Clinical decision support tools helped physicians stick with regimens on oncology clinical pathways, including those based on National Comprehensive Cancer Network (NCCN) guidelines, according to abstracts presented during the NCCN Annual Conference held March 31 to April 2, 2023.
Use of Flatiron Assist to Reduce Variation
Findings from Flatiron Health and Hematology-Oncology Associates (HOA) of CNY showed that adopting the Flatiron Assist clinical decision support tool helped the practice dramatically reduce the number of unique cancer regimens its clinicians prescribed. Flatiron’s Rebecca Maniago, PharmD, BCOP, associate director for clinical oncology, presented the abstract, which was listed among the top 5 at the conference.1
The Flatiron tool, which is embedded in the electronic health record (EHR), can be customized to coordinate and document treatment regimens that align with NCCN guidelines. To measure the effectiveness of Flatiron Assist in helping 57 prescribers stay on guideline-concordant pathways, researchers examined data from November 2017 through September 2022, which covered the period before and after HOA adopted Flatiron Assist in May 2020.
Maniago said the study examined orders in breast, colon, rectal, and prostate cancer, as well as non–small cell lung cancer and small cell lung cancer. “For our statistical analysis,” she said, “we calculated the proportion reduction in the number of [unique] regimens ordered,” with Wald (normal approximation) 95% confidence intervals, “to describe the relationship between the regimen variation seen before and after implementation.”
Results showed the following:
“This tells us that most of the variety we see across regimen ordering in general is done for a much smaller proportion of the total orders being placed,” Maniago said. “Regardless of that finding, the unique number of regimens ordered to reach the total number of orders placed was significantly reduced in both cohorts.”
More research may shed additional light on prescribing distribution patterns, she said.
Limitations include the team’s inability to isolate other factors that may have contributed to the drop in regimen variation. However, Maniago said, the key finding remains: implementing a clinical decision support tool within the EHR greatly reduces care variation “by standardizing unique regimens ordered at a multisite community cancer clinic.”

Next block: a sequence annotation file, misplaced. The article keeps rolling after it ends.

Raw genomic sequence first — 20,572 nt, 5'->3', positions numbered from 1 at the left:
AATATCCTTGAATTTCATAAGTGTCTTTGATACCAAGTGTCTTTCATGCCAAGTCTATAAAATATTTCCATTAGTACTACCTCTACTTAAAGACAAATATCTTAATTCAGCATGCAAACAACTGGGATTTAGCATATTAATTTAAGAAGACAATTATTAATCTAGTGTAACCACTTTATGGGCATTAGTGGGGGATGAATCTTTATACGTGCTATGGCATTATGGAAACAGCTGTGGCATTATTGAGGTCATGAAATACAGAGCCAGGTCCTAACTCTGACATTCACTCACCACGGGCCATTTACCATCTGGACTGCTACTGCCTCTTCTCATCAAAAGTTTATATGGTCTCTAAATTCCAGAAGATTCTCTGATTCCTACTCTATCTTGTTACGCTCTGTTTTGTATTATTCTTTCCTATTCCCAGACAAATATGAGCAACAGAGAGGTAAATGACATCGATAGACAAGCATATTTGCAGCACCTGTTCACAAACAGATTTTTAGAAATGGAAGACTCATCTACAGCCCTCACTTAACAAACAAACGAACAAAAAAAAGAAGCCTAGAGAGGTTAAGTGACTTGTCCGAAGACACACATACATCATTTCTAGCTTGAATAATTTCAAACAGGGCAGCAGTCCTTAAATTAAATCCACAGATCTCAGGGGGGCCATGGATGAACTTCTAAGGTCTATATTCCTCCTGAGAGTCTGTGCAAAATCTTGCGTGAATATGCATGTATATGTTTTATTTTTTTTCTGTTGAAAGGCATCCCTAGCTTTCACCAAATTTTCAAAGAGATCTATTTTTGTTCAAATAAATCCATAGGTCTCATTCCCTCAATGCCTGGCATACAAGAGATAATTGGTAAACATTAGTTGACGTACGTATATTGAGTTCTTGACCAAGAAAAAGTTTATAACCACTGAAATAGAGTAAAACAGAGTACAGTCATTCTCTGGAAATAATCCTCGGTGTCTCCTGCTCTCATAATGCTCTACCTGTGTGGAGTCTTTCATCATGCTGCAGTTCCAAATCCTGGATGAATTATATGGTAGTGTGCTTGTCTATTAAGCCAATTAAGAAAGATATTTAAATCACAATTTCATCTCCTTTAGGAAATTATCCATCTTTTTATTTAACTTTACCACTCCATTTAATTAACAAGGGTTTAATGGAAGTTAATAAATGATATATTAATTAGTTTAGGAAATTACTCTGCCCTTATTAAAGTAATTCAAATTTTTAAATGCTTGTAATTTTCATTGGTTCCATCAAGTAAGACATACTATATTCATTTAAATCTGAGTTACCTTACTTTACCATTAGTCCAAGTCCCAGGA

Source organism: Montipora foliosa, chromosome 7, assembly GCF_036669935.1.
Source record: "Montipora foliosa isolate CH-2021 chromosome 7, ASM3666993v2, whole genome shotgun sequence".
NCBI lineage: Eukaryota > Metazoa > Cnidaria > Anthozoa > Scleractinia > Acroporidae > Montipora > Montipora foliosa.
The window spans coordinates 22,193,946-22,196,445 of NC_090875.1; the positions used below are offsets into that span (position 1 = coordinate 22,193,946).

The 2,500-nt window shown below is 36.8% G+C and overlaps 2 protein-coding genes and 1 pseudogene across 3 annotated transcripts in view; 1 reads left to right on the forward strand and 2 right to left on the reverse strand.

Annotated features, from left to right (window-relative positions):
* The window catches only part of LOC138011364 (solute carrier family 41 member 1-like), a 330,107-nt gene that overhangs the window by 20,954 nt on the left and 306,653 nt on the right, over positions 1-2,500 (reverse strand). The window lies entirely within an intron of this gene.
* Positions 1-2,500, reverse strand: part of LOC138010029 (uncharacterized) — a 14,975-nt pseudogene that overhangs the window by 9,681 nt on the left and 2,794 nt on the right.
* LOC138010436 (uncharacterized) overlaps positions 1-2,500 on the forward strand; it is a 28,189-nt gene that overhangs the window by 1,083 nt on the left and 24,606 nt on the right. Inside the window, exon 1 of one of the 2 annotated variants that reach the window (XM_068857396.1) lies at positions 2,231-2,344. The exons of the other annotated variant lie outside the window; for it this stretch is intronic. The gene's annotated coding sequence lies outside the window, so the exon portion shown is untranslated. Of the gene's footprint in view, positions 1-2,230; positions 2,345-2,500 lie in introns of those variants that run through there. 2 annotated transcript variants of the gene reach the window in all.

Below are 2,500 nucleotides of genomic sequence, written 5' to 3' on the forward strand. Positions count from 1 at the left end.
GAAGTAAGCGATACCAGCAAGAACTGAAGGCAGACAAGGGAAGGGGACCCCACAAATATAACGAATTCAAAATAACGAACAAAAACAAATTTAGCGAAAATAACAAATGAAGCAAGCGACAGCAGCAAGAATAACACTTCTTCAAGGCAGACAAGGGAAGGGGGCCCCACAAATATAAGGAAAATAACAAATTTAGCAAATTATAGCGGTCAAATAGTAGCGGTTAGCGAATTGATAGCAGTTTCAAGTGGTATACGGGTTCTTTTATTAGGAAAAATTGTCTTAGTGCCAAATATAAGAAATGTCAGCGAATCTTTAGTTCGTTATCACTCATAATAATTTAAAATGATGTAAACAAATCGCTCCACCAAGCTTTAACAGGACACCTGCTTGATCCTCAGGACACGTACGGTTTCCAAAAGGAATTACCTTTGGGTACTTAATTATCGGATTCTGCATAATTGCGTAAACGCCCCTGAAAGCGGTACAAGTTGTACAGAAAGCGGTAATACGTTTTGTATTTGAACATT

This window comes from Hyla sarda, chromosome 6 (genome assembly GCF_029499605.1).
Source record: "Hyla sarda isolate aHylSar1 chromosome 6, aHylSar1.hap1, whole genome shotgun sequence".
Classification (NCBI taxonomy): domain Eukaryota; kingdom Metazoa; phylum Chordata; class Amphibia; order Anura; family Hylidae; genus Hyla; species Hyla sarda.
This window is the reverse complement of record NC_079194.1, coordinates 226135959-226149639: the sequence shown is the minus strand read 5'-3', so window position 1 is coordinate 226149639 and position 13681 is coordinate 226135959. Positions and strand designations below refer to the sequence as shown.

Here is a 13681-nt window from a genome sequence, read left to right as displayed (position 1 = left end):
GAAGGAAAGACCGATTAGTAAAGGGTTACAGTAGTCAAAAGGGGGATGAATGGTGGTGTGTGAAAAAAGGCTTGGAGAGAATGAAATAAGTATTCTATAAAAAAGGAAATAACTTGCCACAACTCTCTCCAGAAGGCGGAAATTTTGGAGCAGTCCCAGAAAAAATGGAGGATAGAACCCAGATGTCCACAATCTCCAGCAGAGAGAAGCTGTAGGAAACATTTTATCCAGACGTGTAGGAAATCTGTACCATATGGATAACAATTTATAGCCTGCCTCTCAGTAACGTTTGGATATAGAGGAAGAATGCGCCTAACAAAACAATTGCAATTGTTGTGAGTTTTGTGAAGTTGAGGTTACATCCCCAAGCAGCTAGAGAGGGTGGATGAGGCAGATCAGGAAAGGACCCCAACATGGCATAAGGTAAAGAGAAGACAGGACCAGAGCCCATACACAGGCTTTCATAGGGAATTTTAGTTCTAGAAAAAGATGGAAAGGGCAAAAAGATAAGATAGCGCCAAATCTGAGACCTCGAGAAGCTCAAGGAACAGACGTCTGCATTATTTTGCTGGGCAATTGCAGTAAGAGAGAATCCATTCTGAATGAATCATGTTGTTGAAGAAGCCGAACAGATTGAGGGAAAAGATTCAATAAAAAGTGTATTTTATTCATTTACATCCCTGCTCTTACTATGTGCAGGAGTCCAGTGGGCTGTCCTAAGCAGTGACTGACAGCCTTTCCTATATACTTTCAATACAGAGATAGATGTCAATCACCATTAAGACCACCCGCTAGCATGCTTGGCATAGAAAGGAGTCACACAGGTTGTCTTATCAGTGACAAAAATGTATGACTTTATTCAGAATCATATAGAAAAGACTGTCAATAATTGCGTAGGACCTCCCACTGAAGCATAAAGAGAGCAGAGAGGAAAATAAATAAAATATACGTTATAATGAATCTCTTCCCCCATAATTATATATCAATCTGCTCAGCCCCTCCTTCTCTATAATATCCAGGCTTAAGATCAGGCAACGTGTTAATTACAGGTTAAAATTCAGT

Partnership With Payer in Breast Cancer
A poster presented by New Century Health in partnership with Neighborhood Health Plan of Rhode Island examined the impact of a program to promote adoption of hypofractionation in breast cancer through the use of clinical pathways and peer review.
Investigators noted that clinical guidelines recommend use of hypofractionated whole breast irradiation (HF-WBI) for certain patients with early-stage breast cancer, but despite the evidence from clinical trials, uptake has been slow. New Century Health, a specialty care management company, partnered with Neighborhood for the intervention to increase hypofractionation. In a risk-based engagement between the health plan and New Century Health, clinical pathways were implemented that included mandatory use of hypofractionation for breast irradiation in eligible patients.
The 2-part system featured electronic prior authorization and a portal that delivered clinical decision support; when a clinician accepted hypofractionation, the request was automatically approved. Deviation from this request—or clinical exceptions to its use—led to a real-time peer review by a radiation oncologist prior to approval.
Sang Chau, PharmD, BCOP, senior oncology pharmacist for New Century Health, presented the resulting retrospective observational study that used radiation oncology prior authorization data from the health plan in a New Century Health database.2
All practices in the Neighborhood Health Plan were included, resulting in 190 patients eligible for HF-WBI being tracked from September 2020 to July 2022. According to Chau, the use of HF-WBI was defined as a provider indicating intent to treat the patient with 16 to 21 fractions. Results showed the following:
“[Results from] prior studies have shown that clinical pathways mandating the use of hypofractionated whole breast irradiation and prospective peer review can improve compliance with guidelines,” Chau said. “Neighborhood and New Century have combined both interventions with success, accelerating and sustaining adherence to evidence-based guidelines on hypofractionation.”